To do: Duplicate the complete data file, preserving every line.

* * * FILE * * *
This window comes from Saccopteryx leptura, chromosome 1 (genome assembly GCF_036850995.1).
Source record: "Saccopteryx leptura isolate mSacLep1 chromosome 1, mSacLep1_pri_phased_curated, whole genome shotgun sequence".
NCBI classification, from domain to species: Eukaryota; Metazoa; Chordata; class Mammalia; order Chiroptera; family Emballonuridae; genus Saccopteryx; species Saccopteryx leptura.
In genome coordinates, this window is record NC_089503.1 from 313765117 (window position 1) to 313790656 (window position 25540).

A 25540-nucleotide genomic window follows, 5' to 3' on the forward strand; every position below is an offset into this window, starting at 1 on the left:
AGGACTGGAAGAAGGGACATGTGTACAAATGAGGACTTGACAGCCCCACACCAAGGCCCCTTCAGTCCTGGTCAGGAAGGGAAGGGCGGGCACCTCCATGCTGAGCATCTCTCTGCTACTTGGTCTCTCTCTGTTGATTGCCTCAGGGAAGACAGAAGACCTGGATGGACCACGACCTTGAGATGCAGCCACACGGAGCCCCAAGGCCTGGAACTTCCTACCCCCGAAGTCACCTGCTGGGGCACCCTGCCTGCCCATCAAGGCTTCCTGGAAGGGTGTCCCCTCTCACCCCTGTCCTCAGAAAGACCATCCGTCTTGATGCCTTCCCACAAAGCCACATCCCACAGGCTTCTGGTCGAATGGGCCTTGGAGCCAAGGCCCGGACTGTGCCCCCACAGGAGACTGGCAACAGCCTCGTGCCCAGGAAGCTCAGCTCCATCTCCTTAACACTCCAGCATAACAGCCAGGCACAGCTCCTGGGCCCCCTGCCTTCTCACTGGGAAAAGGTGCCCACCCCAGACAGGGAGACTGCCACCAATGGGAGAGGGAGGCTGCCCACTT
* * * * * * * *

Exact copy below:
This window comes from Saccopteryx leptura, chromosome 1 (genome assembly GCF_036850995.1).
Source record: "Saccopteryx leptura isolate mSacLep1 chromosome 1, mSacLep1_pri_phased_curated, whole genome shotgun sequence".
NCBI classification, from domain to species: Eukaryota; Metazoa; Chordata; class Mammalia; order Chiroptera; family Emballonuridae; genus Saccopteryx; species Saccopteryx leptura.
In genome coordinates, this window is record NC_089503.1 from 313765117 (window position 1) to 313790656 (window position 25540).

A 25540-nucleotide genomic window follows, 5' to 3' on the forward strand; every position below is an offset into this window, starting at 1 on the left:
AGGACTGGAAGAAGGGACATGTGTACAAATGAGGACTTGACAGCCCCACACCAAGGCCCCTTCAGTCCTGGTCAGGAAGGGAAGGGCGGGCACCTCCATGCTGAGCATCTCTCTGCTACTTGGTCTCTCTCTGTTGATTGCCTCAGGGAAGACAGAAGACCTGGATGGACCACGACCTTGAGATGCAGCCACACGGAGCCCCAAGGCCTGGAACTTCCTACCCCCGAAGTCACCTGCTGGGGCACCCTGCCTGCCCATCAAGGCTTCCTGGAAGGGTGTCCCCTCTCACCCCTGTCCTCAGAAAGACCATCCGTCTTGATGCCTTCCCACAAAGCCACATCCCACAGGCTTCTGGTCGAATGGGCCTTGGAGCCAAGGCCCGGACTGTGCCCCCACAGGAGACTGGCAACAGCCTCGTGCCCAGGAAGCTCAGCTCCATCTCCTTAACACTCCAGCATAACAGCCAGGCACAGCTCCTGGGCCCCCTGCCTTCTCACTGGGAAAAGGTGCCCACCCCAGACAGGGAGACTGCCACCAATGGGAGAGGGAGGCTGCCCACTT